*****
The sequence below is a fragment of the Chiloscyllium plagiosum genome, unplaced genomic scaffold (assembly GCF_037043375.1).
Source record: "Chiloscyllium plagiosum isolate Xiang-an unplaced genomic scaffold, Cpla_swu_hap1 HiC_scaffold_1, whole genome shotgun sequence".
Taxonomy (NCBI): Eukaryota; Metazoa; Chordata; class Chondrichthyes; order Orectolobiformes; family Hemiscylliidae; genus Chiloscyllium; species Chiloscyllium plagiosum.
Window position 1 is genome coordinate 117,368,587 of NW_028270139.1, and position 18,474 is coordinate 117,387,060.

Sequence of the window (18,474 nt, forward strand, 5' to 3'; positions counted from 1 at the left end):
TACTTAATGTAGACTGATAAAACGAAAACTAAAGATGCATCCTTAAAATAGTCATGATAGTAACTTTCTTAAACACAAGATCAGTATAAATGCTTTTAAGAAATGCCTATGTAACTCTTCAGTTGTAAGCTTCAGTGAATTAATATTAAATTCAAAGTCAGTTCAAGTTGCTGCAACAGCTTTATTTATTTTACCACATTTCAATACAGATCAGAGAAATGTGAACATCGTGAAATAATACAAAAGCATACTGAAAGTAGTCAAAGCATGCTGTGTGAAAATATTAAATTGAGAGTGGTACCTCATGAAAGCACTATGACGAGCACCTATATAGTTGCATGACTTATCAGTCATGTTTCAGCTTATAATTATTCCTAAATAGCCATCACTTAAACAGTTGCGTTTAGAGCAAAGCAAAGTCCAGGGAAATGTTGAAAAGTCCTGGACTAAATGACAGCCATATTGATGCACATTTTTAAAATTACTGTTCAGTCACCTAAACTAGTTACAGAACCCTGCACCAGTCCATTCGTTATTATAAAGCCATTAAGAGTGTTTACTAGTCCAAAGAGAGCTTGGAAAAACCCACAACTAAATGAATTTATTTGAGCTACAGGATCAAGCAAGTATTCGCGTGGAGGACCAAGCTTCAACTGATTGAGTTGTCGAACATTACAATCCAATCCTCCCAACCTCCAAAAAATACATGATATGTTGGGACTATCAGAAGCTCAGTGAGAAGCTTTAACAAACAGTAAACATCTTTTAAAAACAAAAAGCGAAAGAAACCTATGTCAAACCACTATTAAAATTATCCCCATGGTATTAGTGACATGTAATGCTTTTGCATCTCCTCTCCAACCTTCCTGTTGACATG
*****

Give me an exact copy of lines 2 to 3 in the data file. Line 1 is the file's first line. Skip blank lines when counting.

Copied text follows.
Source record: "Chiloscyllium plagiosum isolate Xiang-an unplaced genomic scaffold, Cpla_swu_hap1 HiC_scaffold_1, whole genome shotgun sequence".
Taxonomy (NCBI): Eukaryota; Metazoa; Chordata; class Chondrichthyes; order Orectolobiformes; family Hemiscylliidae; genus Chiloscyllium; species Chiloscyllium plagiosum.